University Program for Young Natives Brings Summer Science to the Rez
Thirty-four teens from across the country are spending the week on the La Jolla Band of Luiseño Indian reservation learning how to apply environmental science practices in their own communities.
The students – who are in eighth through 11th grades – were accepted into the two-week residential American Indian Summer Institute in Earth System Science program. The institute – hosted by the University of California Irvine’s American Indian Resource Program – is the newest in more than 20 years of summer educational outreach programs out of UC Irvine geared towards Native Americans who are interested pursuing higher education.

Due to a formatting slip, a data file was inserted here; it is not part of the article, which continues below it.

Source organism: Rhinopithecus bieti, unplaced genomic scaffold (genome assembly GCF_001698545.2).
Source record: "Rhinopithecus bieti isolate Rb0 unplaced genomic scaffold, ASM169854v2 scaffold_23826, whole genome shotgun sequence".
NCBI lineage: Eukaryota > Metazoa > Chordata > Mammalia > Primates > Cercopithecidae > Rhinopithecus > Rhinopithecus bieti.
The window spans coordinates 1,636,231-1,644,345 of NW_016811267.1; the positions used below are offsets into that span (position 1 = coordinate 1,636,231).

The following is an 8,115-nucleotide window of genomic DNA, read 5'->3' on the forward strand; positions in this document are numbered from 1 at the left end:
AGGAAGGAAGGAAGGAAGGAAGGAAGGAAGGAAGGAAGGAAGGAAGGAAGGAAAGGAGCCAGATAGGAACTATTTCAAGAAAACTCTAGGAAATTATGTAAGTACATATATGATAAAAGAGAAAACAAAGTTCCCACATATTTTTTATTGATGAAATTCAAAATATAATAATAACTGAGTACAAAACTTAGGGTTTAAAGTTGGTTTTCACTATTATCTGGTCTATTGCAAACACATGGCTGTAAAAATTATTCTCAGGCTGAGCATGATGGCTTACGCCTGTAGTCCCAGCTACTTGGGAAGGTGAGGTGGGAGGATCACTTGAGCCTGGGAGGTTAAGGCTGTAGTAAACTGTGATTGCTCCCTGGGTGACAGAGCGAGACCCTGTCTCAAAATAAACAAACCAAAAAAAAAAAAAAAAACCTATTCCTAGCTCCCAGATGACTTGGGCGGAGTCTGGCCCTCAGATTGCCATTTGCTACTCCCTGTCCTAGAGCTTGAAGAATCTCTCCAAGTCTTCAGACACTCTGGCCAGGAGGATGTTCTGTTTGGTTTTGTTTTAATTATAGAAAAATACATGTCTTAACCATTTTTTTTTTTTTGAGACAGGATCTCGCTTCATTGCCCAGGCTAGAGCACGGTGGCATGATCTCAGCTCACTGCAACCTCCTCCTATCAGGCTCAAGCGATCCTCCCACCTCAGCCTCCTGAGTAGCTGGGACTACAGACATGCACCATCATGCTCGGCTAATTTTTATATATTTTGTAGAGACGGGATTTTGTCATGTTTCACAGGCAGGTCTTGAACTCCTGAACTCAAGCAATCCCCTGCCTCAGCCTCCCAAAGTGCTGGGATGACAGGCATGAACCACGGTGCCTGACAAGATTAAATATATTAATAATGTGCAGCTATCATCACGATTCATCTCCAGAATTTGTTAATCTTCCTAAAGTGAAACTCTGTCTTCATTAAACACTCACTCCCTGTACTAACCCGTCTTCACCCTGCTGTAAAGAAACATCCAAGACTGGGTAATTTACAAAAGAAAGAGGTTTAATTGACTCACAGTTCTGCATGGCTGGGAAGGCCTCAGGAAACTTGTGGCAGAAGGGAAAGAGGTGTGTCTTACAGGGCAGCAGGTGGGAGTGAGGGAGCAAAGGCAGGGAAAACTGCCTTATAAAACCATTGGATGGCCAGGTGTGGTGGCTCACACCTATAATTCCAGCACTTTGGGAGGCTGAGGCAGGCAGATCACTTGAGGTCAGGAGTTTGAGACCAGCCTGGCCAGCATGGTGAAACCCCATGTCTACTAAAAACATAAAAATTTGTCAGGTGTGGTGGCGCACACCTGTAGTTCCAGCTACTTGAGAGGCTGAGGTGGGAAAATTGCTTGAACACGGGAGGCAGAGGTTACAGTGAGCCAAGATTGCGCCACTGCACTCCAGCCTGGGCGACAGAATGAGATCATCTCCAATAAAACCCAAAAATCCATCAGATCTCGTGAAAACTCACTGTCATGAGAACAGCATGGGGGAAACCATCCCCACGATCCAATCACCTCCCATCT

Yolanda Leon, coordinator at the UC Irvine’s American Indian Resource Program, said this year’s youth represent five states as well as tribes that include Acjachemen, Cahuilla, Chumash, Diné (Navajo), Gila River, Hopi, Lakota, Ojibwe, and Zuni Pueblo. The students were selected out of more than 100 applicants.
“We were looking for students that were interested in earth science, had an interest in their (tribal) community, and have done well in academics,” Leon said.
Nikishna Polequaptewa, director of UC Irvine’s American Indian Resource Program, said admission, housing, food, entertainment, and educational materials are provided to the participants free of cost.
During the institute the students are receiving presentations from members of Northern Arizona University’s Environmental Educational Outreach Program as well as the La Jolla tribal council.
The students will remain on the La Jolla reservation until Saturday, July 21. The remaining week of the program will take place on the UC Irvine campus.
By Terria Smith